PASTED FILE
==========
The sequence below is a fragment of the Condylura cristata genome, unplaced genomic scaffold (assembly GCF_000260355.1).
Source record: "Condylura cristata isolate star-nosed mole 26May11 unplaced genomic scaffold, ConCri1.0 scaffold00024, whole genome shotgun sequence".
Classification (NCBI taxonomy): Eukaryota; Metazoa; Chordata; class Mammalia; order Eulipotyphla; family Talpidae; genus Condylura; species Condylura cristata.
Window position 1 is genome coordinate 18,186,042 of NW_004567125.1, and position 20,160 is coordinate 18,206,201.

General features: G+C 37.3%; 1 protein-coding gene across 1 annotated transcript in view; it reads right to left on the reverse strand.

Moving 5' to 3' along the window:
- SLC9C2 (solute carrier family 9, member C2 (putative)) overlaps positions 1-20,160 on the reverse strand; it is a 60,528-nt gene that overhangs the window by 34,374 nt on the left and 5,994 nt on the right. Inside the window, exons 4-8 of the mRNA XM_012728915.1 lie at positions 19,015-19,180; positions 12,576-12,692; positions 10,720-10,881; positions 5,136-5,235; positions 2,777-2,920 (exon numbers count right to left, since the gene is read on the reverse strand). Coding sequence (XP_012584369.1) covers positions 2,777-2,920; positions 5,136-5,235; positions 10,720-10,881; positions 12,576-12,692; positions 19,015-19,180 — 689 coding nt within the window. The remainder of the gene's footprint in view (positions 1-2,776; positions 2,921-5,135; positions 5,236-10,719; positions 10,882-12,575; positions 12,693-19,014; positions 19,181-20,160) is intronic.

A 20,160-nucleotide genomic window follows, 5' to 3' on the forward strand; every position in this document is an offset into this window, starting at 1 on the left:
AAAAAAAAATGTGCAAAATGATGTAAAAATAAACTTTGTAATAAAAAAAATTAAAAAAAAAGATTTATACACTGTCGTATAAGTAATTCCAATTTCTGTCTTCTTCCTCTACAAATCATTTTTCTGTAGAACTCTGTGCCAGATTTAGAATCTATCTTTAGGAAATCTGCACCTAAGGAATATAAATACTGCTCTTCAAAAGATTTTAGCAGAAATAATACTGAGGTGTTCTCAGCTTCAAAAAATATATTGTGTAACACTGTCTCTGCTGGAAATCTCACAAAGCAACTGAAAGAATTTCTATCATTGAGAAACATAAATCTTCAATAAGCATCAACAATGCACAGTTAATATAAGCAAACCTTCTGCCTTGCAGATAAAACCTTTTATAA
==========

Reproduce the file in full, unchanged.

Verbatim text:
The sequence below is a fragment of the Condylura cristata genome, unplaced genomic scaffold (assembly GCF_000260355.1).
Source record: "Condylura cristata isolate star-nosed mole 26May11 unplaced genomic scaffold, ConCri1.0 scaffold00024, whole genome shotgun sequence".
Classification (NCBI taxonomy): Eukaryota; Metazoa; Chordata; class Mammalia; order Eulipotyphla; family Talpidae; genus Condylura; species Condylura cristata.
Window position 1 is genome coordinate 18,186,042 of NW_004567125.1, and position 20,160 is coordinate 18,206,201.

General features: G+C 37.3%; 1 protein-coding gene across 1 annotated transcript in view; it reads right to left on the reverse strand.

Moving 5' to 3' along the window:
- SLC9C2 (solute carrier family 9, member C2 (putative)) overlaps positions 1-20,160 on the reverse strand; it is a 60,528-nt gene that overhangs the window by 34,374 nt on the left and 5,994 nt on the right. Inside the window, exons 4-8 of the mRNA XM_012728915.1 lie at positions 19,015-19,180; positions 12,576-12,692; positions 10,720-10,881; positions 5,136-5,235; positions 2,777-2,920 (exon numbers count right to left, since the gene is read on the reverse strand). Coding sequence (XP_012584369.1) covers positions 2,777-2,920; positions 5,136-5,235; positions 10,720-10,881; positions 12,576-12,692; positions 19,015-19,180 — 689 coding nt within the window. The remainder of the gene's footprint in view (positions 1-2,776; positions 2,921-5,135; positions 5,236-10,719; positions 10,882-12,575; positions 12,693-19,014; positions 19,181-20,160) is intronic.

A 20,160-nucleotide genomic window follows, 5' to 3' on the forward strand; every position in this document is an offset into this window, starting at 1 on the left:
AAAAAAAAATGTGCAAAATGATGTAAAAATAAACTTTGTAATAAAAAAAATTAAAAAAAAAGATTTATACACTGTCGTATAAGTAATTCCAATTTCTGTCTTCTTCCTCTACAAATCATTTTTCTGTAGAACTCTGTGCCAGATTTAGAATCTATCTTTAGGAAATCTGCACCTAAGGAATATAAATACTGCTCTTCAAAAGATTTTAGCAGAAATAATACTGAGGTGTTCTCAGCTTCAAAAAATATATTGTGTAACACTGTCTCTGCTGGAAATCTCACAAAGCAACTGAAAGAATTTCTATCATTGAGAAACATAAATCTTCAATAAGCATCAACAATGCACAGTTAATATAAGCAAACCTTCTGCCTTGCAGATAAAACCTTTTATAA